Here, Emma shares her ideas for tiling a wall – and other surfaces – imaginatively.

1. Using tiles on an outdoor dining table

Outdoor dining ideas need a pep up?  ‘One of the most intriguing ways to be creative with tiles is to style a table top using a chequerboard pattern. This is a great way to add color to a home whilst keeping it practical for cleaning,’ says Emma. ‘Alternatively, for outdoor spaces, tiling a table can be an unexpected addition to an English garden. Here, we used the Marlborough Tiles Ana tile (opens in new tab) in a muted green colorway, paired with a plain white design. This pleasingly gentle scheme is soft and natural, meaning that it doesn’t jar with the surrounding landscape.’

2. Using tiles to create cohesion in a bathroom

Bathroom tile ideas needn’t be limited to expected surfaces. ‘When considering the tiling of an ensuite, the mind immediately jumps to a shower or the backsplash of the bath. To me, thinking about other more practical spaces such as windowsills can be a good opportunity to use wall tiles within a home – particularly for mullion windows with deep sills,’ says Emma.  ‘To thread the color scheme from one space to another, try tiling a vanity or console using the same colorway. These are simple additions which make a big difference to an interior. When you insert something into a room which is unexpected or not usually there, it naturally draws the eye and in this case – brings a welcoming warmth to the space.’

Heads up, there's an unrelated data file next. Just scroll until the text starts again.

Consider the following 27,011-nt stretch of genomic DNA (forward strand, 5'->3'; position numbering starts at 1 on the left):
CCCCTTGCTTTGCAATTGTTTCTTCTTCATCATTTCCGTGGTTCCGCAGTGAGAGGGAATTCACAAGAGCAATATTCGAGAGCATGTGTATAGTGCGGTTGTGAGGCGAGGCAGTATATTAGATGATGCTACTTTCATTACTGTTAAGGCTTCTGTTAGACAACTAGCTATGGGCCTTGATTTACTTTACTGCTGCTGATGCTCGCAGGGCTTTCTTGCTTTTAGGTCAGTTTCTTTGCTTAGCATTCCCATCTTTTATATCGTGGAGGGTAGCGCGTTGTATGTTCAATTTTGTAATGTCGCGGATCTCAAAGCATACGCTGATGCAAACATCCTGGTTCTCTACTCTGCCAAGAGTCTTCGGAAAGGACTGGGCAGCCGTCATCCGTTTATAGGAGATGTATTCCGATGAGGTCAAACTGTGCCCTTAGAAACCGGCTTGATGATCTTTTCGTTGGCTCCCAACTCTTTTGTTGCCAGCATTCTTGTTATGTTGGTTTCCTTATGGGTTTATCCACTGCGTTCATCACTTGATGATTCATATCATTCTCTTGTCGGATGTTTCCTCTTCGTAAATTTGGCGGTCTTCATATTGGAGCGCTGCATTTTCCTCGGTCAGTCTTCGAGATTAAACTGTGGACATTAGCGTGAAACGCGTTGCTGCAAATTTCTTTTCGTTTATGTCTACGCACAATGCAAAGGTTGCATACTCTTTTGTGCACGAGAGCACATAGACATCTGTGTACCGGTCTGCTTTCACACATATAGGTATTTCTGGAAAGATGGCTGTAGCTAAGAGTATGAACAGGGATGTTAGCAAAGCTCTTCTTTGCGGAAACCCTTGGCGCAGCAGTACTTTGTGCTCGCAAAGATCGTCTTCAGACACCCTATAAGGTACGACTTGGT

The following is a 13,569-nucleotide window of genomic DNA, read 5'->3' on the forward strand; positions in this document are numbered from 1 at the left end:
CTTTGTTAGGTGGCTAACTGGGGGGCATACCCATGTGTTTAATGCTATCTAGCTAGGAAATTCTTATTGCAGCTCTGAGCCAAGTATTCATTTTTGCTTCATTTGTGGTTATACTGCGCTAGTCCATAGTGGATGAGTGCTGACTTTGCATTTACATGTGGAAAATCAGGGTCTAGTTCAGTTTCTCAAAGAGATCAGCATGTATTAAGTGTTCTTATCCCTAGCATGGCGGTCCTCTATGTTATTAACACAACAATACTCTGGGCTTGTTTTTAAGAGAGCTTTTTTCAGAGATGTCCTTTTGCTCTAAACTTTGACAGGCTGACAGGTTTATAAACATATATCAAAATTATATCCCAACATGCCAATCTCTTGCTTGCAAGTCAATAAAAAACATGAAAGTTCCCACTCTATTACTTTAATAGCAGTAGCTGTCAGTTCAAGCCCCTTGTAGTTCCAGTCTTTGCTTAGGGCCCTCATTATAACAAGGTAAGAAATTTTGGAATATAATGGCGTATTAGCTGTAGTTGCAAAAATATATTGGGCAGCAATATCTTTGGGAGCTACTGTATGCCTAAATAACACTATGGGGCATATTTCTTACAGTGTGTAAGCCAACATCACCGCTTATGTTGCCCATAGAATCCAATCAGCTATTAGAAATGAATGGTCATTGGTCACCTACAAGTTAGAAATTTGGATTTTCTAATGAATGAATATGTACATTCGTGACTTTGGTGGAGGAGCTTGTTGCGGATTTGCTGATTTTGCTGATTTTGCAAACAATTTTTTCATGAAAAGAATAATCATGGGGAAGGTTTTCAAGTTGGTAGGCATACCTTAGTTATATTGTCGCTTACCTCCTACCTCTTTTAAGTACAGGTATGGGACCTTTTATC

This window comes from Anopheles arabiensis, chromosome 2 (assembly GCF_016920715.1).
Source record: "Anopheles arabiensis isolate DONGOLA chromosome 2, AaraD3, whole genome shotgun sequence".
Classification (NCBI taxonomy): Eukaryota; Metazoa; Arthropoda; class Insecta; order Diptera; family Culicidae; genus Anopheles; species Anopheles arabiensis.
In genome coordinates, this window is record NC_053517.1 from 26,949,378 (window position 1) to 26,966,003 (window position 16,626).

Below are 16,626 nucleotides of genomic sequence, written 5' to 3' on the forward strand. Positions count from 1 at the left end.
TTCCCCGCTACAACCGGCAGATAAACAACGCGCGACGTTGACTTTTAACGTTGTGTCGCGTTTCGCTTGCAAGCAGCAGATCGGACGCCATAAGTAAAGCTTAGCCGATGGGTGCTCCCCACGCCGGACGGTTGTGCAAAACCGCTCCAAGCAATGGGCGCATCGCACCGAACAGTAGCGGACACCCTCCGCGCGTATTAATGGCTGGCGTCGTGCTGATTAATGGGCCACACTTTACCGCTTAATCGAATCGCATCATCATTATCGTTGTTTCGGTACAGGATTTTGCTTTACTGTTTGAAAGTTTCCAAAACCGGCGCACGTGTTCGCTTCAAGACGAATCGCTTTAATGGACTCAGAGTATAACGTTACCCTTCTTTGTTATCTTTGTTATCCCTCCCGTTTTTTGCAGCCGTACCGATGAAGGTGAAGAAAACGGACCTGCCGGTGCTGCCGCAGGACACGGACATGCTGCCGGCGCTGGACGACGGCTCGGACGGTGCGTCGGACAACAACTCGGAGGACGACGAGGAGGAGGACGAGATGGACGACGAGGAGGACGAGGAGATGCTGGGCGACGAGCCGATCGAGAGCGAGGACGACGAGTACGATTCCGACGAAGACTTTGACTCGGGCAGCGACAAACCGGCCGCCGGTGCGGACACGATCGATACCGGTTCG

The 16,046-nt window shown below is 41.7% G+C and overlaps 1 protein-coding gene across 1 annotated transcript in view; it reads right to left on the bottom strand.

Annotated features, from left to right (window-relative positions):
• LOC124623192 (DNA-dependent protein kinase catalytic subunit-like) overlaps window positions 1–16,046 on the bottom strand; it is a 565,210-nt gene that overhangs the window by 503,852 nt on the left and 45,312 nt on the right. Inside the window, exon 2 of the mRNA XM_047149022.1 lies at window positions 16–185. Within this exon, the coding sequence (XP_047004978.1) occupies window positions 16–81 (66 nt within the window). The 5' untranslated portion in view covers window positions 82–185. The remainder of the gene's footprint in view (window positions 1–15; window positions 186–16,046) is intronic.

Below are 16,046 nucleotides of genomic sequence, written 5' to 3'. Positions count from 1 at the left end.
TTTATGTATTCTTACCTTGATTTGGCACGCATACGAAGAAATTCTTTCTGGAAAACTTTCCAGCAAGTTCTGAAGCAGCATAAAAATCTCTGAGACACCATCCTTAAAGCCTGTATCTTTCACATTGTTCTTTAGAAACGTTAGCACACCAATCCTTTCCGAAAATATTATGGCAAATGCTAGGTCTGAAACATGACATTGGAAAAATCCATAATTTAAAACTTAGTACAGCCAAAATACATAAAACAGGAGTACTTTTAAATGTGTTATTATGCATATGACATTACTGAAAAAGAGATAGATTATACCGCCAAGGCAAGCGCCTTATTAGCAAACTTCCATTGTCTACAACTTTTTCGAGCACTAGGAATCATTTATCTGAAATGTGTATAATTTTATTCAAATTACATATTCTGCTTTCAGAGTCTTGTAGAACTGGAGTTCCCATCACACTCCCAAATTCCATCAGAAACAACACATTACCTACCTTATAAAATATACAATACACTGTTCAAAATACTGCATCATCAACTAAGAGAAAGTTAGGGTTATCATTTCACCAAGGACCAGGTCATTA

3. Using tile pattern to create a statement backsplash

Kitchen tile ideas usually include the kitchen backsplash, but how can you create one that really draws the eye? ‘Within a kitchen, one would often tile a backsplash behind a cooker to protect the space from spillages. In a recent photoshoot, we played with pattern behind the cooker to create an interesting layout that would become a statement within the room,’ says Emma.  ‘The first was a powder blue block design, framed by a plain border. In my Wiltshire home, we chose a column style in charcoal. This is a more cost effective option (using more plain tiles than patterned) which still creates impact.’